Terry Ramsey, a client at VTC Enterprises, searches through tomato plants pulling dead leaves Thursday at the new Vocational Training Center community garden in Santa Maria. Food collected from the garden, which was made possible with the help of the City of Santa Maria, will be donated to the Foodbank of Santa Barbara County.
September 02, 2013 1:00 am • Brian Bullock/[email protected]
Community gardens, by nature, bring people together. The new community garden at Vocational Training Center in Santa Maria is also bringing organizations together.
VTC, which provides vocational and life skills training for approximately 360 individuals on the Central Coast, Engel and Gray Inc., the Santa Maria Recreation and Parks Department, and the Foodbank of Santa Barbara County are all working together on a project whose benefits will reach far beyond those groups.
A plot of tomatoes grown at the new community garden at VTC will be donated to the foodbank and will go to feed needy families and individuals in the North County.
“We rely on the food donations of our local growers and even people with backyard gardens for about 10 percent of our food,” said Foodbank Development Manager Judi Monte said. “Tomatoes, when they are vine-ripened, are great source of nutrition and we are looking forward to the donation from VTC.”
The garden is being developed on land on the VTC campus previously covered with offices and classrooms. When the organization’s new building opened a little over a year ago and its old buildings — remnants of the old Bracero farm workers program from World War II — were removed, a large plot of land along A Street in western Santa Maria was made vacant.
At the time, the Santa Maria Recreation and Parks Department was searching for more land to use for community gardens and VTC was looking for more programs for its clients. So it was a match made in heaven.
Engel and Gray, Inc., which produces Harvest Blend compost, got involved when the dirt that sat covered by barracks for roughly 50 years needed to be enriched. Through the U.S. Composting Council’s Million Tomato Compost Campaign, the company provided the tomatoes, compost and baskets to grow a plot of vine-ripened beauties.
“We’re helping lay it out and set it up. VTC, then, is going to water the tomatoes and will shortly be harvesting the tomatoes and delivering them to the foodbank,” said Chuck Nagel, field representative for Harvest Blend and Engel and Gray. “It helps us show how compost helps grow things.”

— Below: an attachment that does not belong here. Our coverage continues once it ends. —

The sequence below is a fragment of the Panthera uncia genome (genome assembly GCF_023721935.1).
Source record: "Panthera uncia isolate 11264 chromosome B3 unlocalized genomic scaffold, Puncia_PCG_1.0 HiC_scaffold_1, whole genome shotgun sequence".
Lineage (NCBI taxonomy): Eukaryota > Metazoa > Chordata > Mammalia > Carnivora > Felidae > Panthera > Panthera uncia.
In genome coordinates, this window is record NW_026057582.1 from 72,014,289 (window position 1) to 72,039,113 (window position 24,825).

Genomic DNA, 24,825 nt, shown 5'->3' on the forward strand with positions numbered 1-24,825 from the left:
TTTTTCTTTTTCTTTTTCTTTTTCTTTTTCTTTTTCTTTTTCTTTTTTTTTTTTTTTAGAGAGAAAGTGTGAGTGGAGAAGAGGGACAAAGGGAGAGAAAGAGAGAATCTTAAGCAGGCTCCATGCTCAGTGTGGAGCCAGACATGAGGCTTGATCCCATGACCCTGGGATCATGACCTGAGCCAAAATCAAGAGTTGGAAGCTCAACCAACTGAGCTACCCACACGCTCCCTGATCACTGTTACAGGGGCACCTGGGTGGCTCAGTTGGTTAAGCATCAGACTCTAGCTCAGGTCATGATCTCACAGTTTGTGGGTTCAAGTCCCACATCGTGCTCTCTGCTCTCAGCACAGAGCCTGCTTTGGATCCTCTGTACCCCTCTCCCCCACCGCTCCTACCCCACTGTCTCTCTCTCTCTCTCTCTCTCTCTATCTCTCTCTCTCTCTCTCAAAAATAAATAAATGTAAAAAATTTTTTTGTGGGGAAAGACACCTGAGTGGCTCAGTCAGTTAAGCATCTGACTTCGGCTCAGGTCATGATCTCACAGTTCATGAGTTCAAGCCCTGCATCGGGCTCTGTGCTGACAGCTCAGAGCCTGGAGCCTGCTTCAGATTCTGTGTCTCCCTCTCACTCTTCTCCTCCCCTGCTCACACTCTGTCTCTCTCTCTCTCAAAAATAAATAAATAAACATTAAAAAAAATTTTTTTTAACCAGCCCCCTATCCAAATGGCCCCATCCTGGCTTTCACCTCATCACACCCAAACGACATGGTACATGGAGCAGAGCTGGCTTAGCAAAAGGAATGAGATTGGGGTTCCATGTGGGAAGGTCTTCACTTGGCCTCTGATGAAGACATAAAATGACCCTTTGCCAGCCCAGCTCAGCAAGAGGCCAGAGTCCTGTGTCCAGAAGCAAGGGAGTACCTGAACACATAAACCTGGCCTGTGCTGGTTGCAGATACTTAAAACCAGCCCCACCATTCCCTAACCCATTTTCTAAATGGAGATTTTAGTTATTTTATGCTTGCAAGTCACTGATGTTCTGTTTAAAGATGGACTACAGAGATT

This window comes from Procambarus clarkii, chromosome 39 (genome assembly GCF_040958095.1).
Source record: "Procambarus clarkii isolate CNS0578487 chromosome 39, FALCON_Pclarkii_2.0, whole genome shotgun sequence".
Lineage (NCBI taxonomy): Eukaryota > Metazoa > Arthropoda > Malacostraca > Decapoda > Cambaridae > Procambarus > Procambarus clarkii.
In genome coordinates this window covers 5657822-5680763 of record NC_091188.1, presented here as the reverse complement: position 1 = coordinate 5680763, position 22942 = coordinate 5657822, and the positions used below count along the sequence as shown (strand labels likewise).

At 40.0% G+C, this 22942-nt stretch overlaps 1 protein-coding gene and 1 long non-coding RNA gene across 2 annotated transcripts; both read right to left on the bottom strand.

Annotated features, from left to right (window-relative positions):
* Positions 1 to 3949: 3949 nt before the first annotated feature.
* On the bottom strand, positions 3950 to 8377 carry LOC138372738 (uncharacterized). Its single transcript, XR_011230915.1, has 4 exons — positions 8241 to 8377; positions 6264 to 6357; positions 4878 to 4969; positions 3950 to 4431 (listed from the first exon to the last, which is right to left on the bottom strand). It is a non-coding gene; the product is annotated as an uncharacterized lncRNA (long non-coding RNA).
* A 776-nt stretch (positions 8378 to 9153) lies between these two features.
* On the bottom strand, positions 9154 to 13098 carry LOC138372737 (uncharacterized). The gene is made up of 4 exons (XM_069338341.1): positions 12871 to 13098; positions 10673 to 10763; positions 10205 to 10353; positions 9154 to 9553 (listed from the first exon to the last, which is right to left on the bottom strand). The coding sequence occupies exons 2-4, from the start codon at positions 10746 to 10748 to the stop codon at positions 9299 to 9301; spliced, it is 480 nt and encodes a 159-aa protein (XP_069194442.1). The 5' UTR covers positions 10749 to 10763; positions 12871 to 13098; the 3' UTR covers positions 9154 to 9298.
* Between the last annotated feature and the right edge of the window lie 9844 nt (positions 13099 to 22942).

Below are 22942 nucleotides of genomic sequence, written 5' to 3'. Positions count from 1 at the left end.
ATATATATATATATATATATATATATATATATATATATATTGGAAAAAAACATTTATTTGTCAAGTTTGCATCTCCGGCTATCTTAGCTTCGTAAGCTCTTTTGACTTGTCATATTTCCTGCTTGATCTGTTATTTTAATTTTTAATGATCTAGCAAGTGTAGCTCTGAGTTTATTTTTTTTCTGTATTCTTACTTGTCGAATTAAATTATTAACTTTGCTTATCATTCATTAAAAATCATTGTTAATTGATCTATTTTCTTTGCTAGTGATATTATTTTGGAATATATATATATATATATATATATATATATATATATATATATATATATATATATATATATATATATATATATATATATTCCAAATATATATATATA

VTC crews, who perform a variety of services for both private businesses and governmental agencies all over the Central Coast, have been helping tend to the vegetables since they were planted May 22.
Sal Ruiz, who has been at VTC for 19 years supervising work groups, said they will probably harvest the plants sometime over the next couple of weeks and deliver the produce to the foodbank.
“It’s just something different to give our guys to do. They enjoy coming to water and enjoy harvesting,” Ruiz said.
In addition to providing food for the foodbank, Jason Telander, VTC’s new chief executive officer, said the garden is benefiting VTC, as well.
“It’s a good cooperative between us, the city, Engel and Gray and the foodbank. It’s bringing four organizations together,” Telander said. “We’re trying to bring community members to VTC – sort of a reverse integration kind of thing.”
Leslie Canady, a client of VTC Enterprises, waters tomato plants.
VTC Enterprise employees visit the new community garden Thursday at the Vocational Training Center in Santa Maria. Food collected from the garden, which was made possible with the help of the City of Santa Maria, will be donated to the Foodbank of Santa Barbara County.
Chuck Nagel, a field representative of Harvest Blend Compost, searches through tomato plants to pull dead leaves Thursday at the new community garden VTC Vocational Training Center in Santa Maria. The company donated soil, tomato plants and other materials to the garden.
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